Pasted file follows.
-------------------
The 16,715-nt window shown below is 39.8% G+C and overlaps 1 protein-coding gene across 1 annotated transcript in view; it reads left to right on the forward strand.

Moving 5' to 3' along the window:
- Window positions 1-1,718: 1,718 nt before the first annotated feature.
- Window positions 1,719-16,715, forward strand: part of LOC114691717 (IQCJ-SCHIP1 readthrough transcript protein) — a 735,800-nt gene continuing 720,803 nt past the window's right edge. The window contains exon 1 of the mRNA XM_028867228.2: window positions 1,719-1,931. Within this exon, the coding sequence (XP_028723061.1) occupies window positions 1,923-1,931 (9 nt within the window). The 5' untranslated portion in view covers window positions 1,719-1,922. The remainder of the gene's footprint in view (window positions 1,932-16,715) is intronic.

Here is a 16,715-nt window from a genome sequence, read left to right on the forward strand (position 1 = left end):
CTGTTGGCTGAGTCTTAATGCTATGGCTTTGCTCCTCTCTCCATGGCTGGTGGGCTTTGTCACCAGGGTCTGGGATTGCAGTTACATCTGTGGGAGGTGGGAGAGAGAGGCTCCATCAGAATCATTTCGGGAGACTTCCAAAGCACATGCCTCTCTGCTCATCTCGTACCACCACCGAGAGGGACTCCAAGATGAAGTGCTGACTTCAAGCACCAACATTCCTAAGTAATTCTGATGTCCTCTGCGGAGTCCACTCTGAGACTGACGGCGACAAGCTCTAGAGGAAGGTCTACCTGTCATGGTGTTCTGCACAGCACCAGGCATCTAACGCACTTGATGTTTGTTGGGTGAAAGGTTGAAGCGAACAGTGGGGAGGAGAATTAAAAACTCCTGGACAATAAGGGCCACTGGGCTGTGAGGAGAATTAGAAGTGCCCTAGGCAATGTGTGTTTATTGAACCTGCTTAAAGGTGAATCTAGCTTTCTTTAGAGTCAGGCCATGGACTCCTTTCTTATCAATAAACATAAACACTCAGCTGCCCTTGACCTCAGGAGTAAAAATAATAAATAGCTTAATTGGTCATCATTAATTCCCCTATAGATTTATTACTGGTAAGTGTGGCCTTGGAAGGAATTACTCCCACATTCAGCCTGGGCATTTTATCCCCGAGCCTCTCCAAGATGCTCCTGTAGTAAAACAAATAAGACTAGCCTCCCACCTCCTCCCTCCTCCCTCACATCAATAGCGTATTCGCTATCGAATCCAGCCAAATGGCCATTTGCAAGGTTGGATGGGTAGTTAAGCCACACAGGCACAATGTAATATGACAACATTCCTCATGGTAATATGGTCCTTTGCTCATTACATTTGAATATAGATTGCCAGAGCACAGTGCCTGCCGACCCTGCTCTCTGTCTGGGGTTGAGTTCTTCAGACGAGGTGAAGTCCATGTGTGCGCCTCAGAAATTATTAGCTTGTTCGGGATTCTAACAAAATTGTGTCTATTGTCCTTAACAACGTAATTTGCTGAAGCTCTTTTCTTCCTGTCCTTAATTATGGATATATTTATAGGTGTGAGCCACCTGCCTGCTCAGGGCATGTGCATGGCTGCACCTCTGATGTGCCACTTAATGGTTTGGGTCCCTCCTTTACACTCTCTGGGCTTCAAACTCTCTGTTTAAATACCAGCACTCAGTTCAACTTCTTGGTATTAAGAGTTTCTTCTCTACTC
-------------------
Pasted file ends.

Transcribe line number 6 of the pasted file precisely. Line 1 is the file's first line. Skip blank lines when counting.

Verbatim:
CTGTTGGCTGAGTCTTAATGCTATGGCTTTGCTCCTCTCTCCATGGCTGGTGGGCTTTGTCACCAGGGTCTGGGATTGCAGTTACATCTGTGGGAGGTGGGAGAGAGAGGCTCCATCAGAATCATTTCGGGAGACTTCCAAAGCACATGCCTCTCTGCTCATCTCGTACCACCACCGAGAGGGACTCCAAGATGAAGTGCTGACTTCAAGCACCAACATTCCTAAGTAATTCTGATGTCCTCTGCGGAGTCCACTCTGAGACTGACGGCGACAAGCTCTAGAGGAAGGTCTACCTGTCATGGTGTTCTGCACAGCACCAGGCATCTAACGCACTTGATGTTTGTTGGGTGAAAGGTTGAAGCGAACAGTGGGGAGGAGAATTAAAAACTCCTGGACAATAAGGGCCACTGGGCTGTGAGGAGAATTAGAAGTGCCCTAGGCAATGTGTGTTTATTGAACCTGCTTAAAGGTGAATCTAGCTTTCTTTAGAGTCAGGCCATGGACTCCTTTCTTATCAATAAACATAAACACTCAGCTGCCCTTGACCTCAGGAGTAAAAATAATAAATAGCTTAATTGGTCATCATTAATTCCCCTATAGATTTATTACTGGTAAGTGTGGCCTTGGAAGGAATTACTCCCACATTCAGCCTGGGCATTTTATCCCCGAGCCTCTCCAAGATGCTCCTGTAGTAAAACAAATAAGACTAGCCTCCCACCTCCTCCCTCCTCCCTCACATCAATAGCGTATTCGCTATCGAATCCAGCCAAATGGCCATTTGCAAGGTTGGATGGGTAGTTAAGCCACACAGGCACAATGTAATATGACAACATTCCTCATGGTAATATGGTCCTTTGCTCATTACATTTGAATATAGATTGCCAGAGCACAGTGCCTGCCGACCCTGCTCTCTGTCTGGGGTTGAGTTCTTCAGACGAGGTGAAGTCCATGTGTGCGCCTCAGAAATTATTAGCTTGTTCGGGATTCTAACAAAATTGTGTCTATTGTCCTTAACAACGTAATTTGCTGAAGCTCTTTTCTTCCTGTCCTTAATTATGGATATATTTATAGGTGTGAGCCACCTGCCTGCTCAGGGCATGTGCATGGCTGCACCTCTGATGTGCCACTTAATGGTTTGGGTCCCTCCTTTACACTCTCTGGGCTTCAAACTCTCTGTTTAAATACCAGCACTCAGTTCAACTTCTTGGTATTAAGAGTTTCTTCTCTACTC